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January 17, 2013

Cuomo declares flu a health emergency

The severity of this year’s flu season prompted Gov. Andrew M. Cuomo to declare a public health emergency for New York state on Saturday, clearing the way for vaccinations to reach children more easily.

Cuomo’s emergency declaration comes as the state Health Department reports that the number of patients admitted to hospitals statewide continues to rise with a 55 percent increase in the last week.

Locally, flu rates are higher than normal, although not among the highest in the state. Chenango County recently reported 220 confirmed cases of flu this season, with no fatalities, compared with 30 for the 2011-12 season.

The executive order signed by Cuomo on Saturday permits pharmacists to administer flu vaccinations to patients between 6 months and 18 years of age, suspending a section of State Education Law that would normally limit the authority of pharmacists to administer immunizing agents to individuals 18 years of age or older.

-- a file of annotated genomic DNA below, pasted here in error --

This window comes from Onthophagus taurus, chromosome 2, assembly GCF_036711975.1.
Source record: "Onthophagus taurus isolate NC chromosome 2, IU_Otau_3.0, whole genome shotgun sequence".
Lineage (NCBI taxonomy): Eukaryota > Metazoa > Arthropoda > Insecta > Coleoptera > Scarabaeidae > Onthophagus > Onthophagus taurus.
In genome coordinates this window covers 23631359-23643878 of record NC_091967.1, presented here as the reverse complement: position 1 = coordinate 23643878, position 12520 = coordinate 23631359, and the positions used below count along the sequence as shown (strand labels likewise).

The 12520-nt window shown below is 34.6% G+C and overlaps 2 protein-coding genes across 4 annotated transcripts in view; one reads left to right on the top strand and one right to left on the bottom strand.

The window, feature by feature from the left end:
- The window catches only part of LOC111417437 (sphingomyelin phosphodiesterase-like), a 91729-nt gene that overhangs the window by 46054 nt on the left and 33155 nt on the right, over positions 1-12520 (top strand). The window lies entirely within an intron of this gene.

In declaring the health emergency, the governor cited the worst season for influenza in at least four years with all 57 counties statewide and all five boroughs of New York City counting among the 19,128 cases reported so far. That’s more than four times the 4,404 positive laboratory tests reported during last year’s flu season.

A promotional campaign to encourage anyone who has not gotten a flu shot to get one would be carried out, along with the message that it is not too late to get a shot, the governor said in a release.

Health professionals say the vaccine will prevent about 62 percent of the people who get it from getting the flu while the rest will have a milder case of it. A vaccine takes two weeks to fully kick in.

Local health officials told The Daily Star that it’s not too late to receive a vaccine. Flu season typically extends into late March.

People can decrease their odds of getting the flu by washing their hands frequently and avoiding touching the eyes, nose and mouth. Because viruses can be spread by the hands as well as the air, health professionals recommend coughing into an elbow rather than the hand and staying home to treat the flu rather than going to work and spreading the illness.

For information on vaccination, in Otsego County, contact the health departments at 547-4230.

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